Barker's great advantages are his willingness to set stories anywhere—Texas, New York, a Greek island, South America, Berlin, inside London's Pentonville Prison—and his...
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SOURCE: Meeks, Fleming. Review of Clive Barker's Books of Blood, Volume One, by Clive Barker. Los Angeles Times Book Review (10 August 1986): 6.
[In the following review, Meeks asserts that the stories in the first Books of Blood are neither original nor frightening.]
At rush hour, it always seems like there's at least one person in every New York subway car reading a novel by Stephen King. And while a good scare may provide an effective release at the end of a long day, King on a crowded train at 8 a.m. adds new dimension to the concept of horror. But for all it's long-winded charm, King's oeuvre is exhaustible. (One person I know read seven of his novels in 10 days, while vacationing on Nantucket.) After King, to whom do horror fans turn? …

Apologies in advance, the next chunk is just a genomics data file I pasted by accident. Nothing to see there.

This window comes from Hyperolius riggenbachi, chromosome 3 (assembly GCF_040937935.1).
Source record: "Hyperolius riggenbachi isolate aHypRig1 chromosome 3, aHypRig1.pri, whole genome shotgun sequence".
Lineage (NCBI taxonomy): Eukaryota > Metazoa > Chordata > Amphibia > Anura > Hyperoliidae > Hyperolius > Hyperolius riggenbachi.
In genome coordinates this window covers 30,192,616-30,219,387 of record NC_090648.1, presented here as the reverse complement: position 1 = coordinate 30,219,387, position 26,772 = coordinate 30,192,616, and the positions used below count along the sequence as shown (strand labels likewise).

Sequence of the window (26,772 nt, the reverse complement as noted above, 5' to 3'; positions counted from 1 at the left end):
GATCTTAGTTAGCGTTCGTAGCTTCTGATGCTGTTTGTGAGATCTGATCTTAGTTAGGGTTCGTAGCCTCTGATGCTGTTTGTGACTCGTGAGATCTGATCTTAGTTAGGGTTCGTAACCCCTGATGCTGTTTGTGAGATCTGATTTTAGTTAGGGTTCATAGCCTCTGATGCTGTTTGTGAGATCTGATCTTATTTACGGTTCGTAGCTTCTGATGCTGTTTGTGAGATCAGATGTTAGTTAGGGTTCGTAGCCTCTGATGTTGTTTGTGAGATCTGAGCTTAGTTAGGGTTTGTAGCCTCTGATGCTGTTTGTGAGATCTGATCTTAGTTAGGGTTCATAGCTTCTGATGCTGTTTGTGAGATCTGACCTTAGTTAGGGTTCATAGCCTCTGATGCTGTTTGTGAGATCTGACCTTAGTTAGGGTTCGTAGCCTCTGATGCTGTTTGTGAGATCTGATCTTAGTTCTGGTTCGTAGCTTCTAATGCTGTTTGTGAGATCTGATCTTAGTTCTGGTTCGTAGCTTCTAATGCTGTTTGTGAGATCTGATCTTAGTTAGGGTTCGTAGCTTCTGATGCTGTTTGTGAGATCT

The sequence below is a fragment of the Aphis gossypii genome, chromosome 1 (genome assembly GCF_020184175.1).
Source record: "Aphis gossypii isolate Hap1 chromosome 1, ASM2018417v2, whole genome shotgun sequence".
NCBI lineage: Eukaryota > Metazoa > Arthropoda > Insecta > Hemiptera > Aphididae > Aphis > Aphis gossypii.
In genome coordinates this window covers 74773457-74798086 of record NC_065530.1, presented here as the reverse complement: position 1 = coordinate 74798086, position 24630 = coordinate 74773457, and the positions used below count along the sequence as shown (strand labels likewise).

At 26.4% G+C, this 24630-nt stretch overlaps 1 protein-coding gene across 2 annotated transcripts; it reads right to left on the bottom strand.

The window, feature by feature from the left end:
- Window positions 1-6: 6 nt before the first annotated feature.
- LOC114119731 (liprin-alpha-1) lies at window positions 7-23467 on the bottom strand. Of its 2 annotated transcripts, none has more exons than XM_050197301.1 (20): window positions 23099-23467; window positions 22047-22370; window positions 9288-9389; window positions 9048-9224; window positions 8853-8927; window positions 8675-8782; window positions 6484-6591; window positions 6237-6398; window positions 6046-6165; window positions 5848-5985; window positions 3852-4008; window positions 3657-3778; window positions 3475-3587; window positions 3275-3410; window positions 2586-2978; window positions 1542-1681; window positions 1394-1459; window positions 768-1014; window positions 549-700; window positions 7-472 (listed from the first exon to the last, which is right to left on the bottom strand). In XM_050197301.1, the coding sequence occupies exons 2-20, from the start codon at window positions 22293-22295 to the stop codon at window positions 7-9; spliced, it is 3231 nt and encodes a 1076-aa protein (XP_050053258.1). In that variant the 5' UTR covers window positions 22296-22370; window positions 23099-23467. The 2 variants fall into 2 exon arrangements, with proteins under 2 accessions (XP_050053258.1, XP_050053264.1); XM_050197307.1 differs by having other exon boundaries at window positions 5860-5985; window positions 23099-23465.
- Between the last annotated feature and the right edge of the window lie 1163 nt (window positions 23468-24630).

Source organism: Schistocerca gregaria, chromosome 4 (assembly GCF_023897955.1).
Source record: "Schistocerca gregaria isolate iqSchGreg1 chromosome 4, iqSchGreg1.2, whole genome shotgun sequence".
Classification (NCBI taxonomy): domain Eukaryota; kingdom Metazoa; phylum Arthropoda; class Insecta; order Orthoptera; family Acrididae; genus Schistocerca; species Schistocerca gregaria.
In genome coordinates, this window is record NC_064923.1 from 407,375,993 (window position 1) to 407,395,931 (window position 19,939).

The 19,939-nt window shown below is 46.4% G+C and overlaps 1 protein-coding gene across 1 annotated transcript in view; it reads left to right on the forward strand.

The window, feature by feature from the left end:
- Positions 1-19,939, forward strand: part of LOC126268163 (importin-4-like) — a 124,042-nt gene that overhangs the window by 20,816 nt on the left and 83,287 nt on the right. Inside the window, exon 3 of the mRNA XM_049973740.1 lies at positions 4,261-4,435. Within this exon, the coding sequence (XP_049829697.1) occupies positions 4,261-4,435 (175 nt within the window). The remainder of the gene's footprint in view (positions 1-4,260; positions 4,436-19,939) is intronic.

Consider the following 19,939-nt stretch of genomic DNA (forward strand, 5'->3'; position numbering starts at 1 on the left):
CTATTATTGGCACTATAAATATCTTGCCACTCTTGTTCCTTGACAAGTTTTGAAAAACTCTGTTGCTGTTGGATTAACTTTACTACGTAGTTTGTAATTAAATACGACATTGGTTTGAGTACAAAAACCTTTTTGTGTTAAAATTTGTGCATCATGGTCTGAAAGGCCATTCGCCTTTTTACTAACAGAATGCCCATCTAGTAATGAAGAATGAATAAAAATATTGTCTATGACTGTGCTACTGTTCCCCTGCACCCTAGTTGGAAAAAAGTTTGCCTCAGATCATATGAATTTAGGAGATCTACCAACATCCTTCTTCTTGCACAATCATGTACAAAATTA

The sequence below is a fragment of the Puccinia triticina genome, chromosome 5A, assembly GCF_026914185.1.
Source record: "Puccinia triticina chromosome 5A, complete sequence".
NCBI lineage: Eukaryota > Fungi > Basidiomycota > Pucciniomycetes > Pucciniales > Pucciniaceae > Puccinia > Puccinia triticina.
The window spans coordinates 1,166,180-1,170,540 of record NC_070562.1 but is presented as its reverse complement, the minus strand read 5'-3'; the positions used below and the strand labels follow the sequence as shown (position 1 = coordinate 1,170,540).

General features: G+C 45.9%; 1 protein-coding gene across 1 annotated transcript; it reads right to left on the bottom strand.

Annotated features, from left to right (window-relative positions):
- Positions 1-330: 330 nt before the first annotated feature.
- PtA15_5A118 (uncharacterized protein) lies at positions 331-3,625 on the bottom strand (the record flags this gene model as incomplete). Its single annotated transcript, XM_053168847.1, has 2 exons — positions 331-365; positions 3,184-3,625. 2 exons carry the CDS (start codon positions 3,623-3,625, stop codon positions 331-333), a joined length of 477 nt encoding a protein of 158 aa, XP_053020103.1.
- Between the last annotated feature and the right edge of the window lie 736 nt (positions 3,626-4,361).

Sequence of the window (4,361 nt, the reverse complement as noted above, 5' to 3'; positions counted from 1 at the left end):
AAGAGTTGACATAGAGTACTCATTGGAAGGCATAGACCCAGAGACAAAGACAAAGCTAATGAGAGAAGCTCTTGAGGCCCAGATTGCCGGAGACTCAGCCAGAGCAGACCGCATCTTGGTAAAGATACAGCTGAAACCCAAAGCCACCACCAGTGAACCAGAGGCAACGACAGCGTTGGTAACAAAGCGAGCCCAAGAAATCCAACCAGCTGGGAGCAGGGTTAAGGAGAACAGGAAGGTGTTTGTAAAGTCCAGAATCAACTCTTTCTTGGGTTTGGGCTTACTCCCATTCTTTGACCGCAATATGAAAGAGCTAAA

Clive Barker's American debut comes heralded by no less than Stephen King himself. “I've seen the future of horror …,” he writes in a blurb for the British author, “and its name is Clive Barker.” King, of course, exaggerates. Books of Blood, the first of three collections of Barker's stories, is calculated to shock, but in that it's hardly new or unique.
In “The Midnight Meat Train,” a butcher rides the New York subways late at night, looking for bodies to flay and deliver to the former city fathers, zombies who live beneath the streets and feed on human flesh. In “The Yattering and...
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SOURCE: Winter, Douglas E. “Clive Barker: Britain's New Master of Horror.” Washington Post Book World (24 August 1986): 6.
[In the following review of the first three Books of Blood and The Inhuman Condition, Winter asserts that Barker is the most important horror fiction writer of the 1980s.]
During a 1983 visit with Britain's leading writer of horror fiction, Ramsey Campbell, I was presented with a mountainous manuscript of short stories by an unpublished Liverpool playright named Clive Barker. “You're about to read the most important new horror writer of this decade,” Campbell told me. After reading 50 of the thousand-plus pages, I was convinced that he was right.